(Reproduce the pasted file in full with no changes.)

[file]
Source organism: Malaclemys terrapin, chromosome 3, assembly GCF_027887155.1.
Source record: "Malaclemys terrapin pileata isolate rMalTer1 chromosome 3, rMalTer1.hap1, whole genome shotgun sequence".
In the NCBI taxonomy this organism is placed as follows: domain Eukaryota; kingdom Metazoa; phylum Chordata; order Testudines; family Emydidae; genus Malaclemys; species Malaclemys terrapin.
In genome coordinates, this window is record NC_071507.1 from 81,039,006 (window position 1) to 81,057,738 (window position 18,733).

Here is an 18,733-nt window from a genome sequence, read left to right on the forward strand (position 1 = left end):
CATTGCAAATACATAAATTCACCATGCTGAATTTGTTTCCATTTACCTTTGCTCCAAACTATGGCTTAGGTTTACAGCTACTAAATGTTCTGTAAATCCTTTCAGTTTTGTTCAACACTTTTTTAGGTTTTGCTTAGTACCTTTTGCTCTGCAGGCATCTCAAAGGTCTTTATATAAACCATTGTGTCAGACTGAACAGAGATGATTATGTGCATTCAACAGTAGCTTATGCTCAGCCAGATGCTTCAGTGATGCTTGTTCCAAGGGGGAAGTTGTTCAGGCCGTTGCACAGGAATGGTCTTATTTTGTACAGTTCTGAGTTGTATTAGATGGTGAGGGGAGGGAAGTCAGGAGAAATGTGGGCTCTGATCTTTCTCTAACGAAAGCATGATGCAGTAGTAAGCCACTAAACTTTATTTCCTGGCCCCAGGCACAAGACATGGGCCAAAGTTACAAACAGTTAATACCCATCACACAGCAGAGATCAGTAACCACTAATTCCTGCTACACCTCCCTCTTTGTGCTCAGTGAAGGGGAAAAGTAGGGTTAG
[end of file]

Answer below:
Source organism: Malaclemys terrapin, chromosome 3, assembly GCF_027887155.1.
Source record: "Malaclemys terrapin pileata isolate rMalTer1 chromosome 3, rMalTer1.hap1, whole genome shotgun sequence".
In the NCBI taxonomy this organism is placed as follows: domain Eukaryota; kingdom Metazoa; phylum Chordata; order Testudines; family Emydidae; genus Malaclemys; species Malaclemys terrapin.
In genome coordinates, this window is record NC_071507.1 from 81,039,006 (window position 1) to 81,057,738 (window position 18,733).

Here is an 18,733-nt window from a genome sequence, read left to right on the forward strand (position 1 = left end):
CATTGCAAATACATAAATTCACCATGCTGAATTTGTTTCCATTTACCTTTGCTCCAAACTATGGCTTAGGTTTACAGCTACTAAATGTTCTGTAAATCCTTTCAGTTTTGTTCAACACTTTTTTAGGTTTTGCTTAGTACCTTTTGCTCTGCAGGCATCTCAAAGGTCTTTATATAAACCATTGTGTCAGACTGAACAGAGATGATTATGTGCATTCAACAGTAGCTTATGCTCAGCCAGATGCTTCAGTGATGCTTGTTCCAAGGGGGAAGTTGTTCAGGCCGTTGCACAGGAATGGTCTTATTTTGTACAGTTCTGAGTTGTATTAGATGGTGAGGGGAGGGAAGTCAGGAGAAATGTGGGCTCTGATCTTTCTCTAACGAAAGCATGATGCAGTAGTAAGCCACTAAACTTTATTTCCTGGCCCCAGGCACAAGACATGGGCCAAAGTTACAAACAGTTAATACCCATCACACAGCAGAGATCAGTAACCACTAATTCCTGCTACACCTCCCTCTTTGTGCTCAGTGAAGGGGAAAAGTAGGGTTAG